MOCO LOCO

Modern Contemporary Design

Menu

400 Years Later, Cite Goes Dutch

cite_goes_dutch_2009_400_years_later.jpg

Another highlight of NY Design Week was the 400 Years Later, Cite Goes Dutch exhibition in SoHo. Curators Alissia Melka-Teichroew and Jan Habraken skipped on the big names, opting instead to invite 23 emerging designers to showcase their work. The pieces, ranging from furniture to jewelry, were both playful and clever, reflective of the designers who grew up in the, “densely populated Netherlands…below sea level and under heavy gray skies.”

studio_glithero_pique_double_pique_candles.jpg

Studio Glithero‘s Piqué and Double Piqué candles.

Studio Glithero had several of their hand-dipped curving candles on display, which are now being manufactured by Artenica.

tree_cabinet_lotte_van_laatum.jpg

Tree Cabinet by Lotte van Laatum.

Designer Lotte van Laatum constructed her Tree Cabinet from a diseased Dutch elm, leaving the drawer face as a tribute to the wood’s original shape.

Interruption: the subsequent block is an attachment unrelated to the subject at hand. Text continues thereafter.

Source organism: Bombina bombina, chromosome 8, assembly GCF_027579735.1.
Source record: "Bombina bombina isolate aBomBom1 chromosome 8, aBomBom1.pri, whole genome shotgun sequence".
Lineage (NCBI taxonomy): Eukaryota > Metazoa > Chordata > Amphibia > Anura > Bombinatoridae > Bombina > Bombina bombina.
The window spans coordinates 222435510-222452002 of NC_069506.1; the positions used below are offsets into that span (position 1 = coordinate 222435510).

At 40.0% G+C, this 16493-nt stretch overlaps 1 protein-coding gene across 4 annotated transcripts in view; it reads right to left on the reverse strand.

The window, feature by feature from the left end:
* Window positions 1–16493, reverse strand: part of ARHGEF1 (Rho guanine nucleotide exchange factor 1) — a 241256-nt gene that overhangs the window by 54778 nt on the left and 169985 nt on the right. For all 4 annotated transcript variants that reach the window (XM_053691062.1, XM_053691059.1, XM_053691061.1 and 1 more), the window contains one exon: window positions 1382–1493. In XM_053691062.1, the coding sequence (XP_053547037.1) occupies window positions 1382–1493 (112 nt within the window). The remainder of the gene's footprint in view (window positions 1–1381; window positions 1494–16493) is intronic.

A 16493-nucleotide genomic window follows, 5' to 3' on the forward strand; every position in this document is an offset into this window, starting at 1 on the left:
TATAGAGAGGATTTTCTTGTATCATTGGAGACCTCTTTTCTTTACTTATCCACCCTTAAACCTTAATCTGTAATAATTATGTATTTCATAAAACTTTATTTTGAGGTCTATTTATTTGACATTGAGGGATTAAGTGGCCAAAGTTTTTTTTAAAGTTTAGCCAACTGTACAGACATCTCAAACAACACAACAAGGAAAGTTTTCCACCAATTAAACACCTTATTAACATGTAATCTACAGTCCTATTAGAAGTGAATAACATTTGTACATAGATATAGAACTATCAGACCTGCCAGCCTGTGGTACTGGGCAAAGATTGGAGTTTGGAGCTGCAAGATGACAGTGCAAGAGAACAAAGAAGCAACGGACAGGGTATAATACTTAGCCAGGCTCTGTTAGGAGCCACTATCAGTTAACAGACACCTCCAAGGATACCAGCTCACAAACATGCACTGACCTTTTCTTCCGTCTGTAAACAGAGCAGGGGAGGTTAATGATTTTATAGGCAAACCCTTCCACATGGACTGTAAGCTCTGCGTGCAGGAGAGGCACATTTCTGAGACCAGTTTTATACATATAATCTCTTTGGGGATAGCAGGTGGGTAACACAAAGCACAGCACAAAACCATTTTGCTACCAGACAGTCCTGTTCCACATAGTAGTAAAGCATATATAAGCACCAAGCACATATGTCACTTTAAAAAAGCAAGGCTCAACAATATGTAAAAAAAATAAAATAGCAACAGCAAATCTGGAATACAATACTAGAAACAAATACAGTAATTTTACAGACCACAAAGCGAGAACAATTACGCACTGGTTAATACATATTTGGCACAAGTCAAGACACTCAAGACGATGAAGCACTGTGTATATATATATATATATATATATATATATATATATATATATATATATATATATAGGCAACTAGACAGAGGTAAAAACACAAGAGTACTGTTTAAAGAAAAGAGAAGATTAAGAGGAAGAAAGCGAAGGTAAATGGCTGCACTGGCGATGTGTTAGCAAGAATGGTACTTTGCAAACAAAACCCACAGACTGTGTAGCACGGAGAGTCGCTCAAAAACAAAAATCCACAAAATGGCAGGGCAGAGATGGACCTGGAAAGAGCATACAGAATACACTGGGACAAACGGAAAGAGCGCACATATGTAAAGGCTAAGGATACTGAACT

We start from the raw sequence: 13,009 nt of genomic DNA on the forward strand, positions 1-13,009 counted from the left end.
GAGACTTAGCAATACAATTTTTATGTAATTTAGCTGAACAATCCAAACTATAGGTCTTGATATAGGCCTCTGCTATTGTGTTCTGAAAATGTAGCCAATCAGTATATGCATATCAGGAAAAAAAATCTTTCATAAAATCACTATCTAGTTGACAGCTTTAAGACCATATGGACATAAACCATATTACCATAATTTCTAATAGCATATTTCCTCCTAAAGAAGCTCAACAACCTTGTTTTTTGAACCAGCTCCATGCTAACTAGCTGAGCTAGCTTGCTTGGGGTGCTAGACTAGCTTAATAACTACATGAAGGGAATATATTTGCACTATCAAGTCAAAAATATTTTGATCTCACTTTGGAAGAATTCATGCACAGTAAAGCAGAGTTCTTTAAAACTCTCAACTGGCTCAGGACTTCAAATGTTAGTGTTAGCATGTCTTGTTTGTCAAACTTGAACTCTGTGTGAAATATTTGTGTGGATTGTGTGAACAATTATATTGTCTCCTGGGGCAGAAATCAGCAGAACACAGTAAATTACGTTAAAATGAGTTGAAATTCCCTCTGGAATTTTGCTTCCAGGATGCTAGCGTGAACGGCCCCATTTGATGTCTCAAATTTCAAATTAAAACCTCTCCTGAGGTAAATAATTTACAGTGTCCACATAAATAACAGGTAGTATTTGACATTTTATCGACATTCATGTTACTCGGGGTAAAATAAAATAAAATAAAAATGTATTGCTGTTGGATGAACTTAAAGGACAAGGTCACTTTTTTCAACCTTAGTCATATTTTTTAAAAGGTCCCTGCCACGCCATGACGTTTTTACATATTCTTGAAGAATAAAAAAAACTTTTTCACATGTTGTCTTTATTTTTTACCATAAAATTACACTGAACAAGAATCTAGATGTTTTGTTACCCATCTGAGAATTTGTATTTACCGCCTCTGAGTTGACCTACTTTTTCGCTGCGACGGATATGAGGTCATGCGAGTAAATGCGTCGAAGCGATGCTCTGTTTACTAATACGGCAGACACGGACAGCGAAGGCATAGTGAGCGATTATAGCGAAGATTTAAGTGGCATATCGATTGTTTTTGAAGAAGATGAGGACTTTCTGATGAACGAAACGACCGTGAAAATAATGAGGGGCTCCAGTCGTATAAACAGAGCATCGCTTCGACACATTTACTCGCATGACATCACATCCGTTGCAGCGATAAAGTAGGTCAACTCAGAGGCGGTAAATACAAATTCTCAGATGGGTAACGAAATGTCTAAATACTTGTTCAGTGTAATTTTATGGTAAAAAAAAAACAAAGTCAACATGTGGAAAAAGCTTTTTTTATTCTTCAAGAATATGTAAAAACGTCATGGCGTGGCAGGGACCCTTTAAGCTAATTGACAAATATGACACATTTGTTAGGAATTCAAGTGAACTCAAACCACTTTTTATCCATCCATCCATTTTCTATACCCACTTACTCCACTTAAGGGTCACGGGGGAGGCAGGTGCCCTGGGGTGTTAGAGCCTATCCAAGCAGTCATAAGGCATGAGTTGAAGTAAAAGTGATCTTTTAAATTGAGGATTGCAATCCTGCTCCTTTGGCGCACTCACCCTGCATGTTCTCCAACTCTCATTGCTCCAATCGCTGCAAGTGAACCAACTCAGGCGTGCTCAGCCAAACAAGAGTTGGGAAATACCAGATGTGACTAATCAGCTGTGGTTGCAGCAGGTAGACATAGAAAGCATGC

laurens_van_wierengen_softy_lights.jpg

Laurens van Wierengen’s Softy lights.

Laurens van Wierengen presented Softy lights made from dip-moulded vinyl, while Ilona Huvenaars and Willem Derks showcased the possibilities of 3-D printing with their nylon coated Knitted Vase.

Ilona_huvenaars_willem_derks_knitted_vase.jpg

Ilona Huvenaars and Willem Derks Knitted Vase.

studio_jan_habraken_mirror_mirror.jpg

Studio Jan Habraken‘s Mirror, Mirror.

Two of the more playful entries came from the curators themselves; Studio Jan Habraken’s Mirror, Mirror and byAMT’s Jointed Jewellery, a work in progress that aims to expand the possibilities of jewelry design.

byamt_jointed_jewellery_2.jpg

byAMT‘s Jointed Jewellery.

+ citenyc.com

You may also like

Indefinite vase by Studio E.O

A Kuiper Belt pot represents a new form of galactic life.

These 3D printed ceramics are baked and glazed using ancient techniques.

Leave a Reply

Advertising directly on MOCO LOCO is quick, simple, precisely targeted and cost-effective: learn more